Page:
kabir-khan-director-2 (300x450)As the first trailer of Kabir Khan’s ‘Phantom’ was released, shock waves have been felt across India and Pakistan.

An anonymous filmmaker from Pakistan has said: “Kabir Khan was preaching peace between Pakistan and India just a month ago (in Bajrangi Bhaijaan). Now, he wants to incite Indian patriotic zeal by targeting Pakistan.”

However, Kabir fights off all charges of provoking Pakistan. “What you see in the trailer of Phantom is not anti-Pakistan. It is anti-terrorism,” he defends.

“Pakistan is even more traumatised by terror attacks than we are.

“Terrorists attacked little children in Peshawar some time ago. It can’t get any more brutal and lowdown than that.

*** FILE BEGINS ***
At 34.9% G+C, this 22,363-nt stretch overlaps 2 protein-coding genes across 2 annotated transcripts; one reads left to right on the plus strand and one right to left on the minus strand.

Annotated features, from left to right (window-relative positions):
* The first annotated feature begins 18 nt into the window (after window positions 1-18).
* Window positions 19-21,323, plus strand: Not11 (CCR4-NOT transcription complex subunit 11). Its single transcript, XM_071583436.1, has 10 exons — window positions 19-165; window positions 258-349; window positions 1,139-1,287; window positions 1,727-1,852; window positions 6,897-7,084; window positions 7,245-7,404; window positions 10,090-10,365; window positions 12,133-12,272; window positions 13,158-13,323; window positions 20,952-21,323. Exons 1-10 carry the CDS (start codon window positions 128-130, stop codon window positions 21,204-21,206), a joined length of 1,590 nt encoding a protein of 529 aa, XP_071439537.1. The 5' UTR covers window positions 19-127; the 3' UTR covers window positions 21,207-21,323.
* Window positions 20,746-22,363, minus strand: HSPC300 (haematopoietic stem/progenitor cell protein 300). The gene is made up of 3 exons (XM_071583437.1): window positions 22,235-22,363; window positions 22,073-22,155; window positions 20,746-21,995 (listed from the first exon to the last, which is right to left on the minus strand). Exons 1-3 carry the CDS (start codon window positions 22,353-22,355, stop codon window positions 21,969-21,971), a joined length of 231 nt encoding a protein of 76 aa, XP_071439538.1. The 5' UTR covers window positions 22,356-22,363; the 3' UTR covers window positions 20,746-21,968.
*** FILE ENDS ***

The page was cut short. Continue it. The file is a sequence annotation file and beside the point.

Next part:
“Phantom talks about bringing to book the perpetrators of the 26/11 attack in Mumbai. I repeat, we are not attacking Pakistan. ‘Phantom’ is, in fact, saying the same thing about India’s relations with Pakistan that ‘Bajrangi Bhaijaan’ did – and that is “eliminate hatred”.”

Kabir Khan does see the possibility of people in Pakistan perceiving ‘Phantom’ as an attack on their country, but insists it would be a fallacious reading of the plot.

phantom poster (800x450)

“My writer Hussain Zaidi and I are saying, we need to bring perpetrators of terror attacks to book. Every right-minded Indian or Pakistani wants the same thing.”

Kabir says the rhythm and feel of ‘Phantom’ are very different from that in ‘Bajrangi Bhaijaan’.

“There is no singing and dancing in Phantom. This is a different kind of cinema from ‘Bajrangi Bhaijaan’, though one we hope would be equally acceptable to the audience.”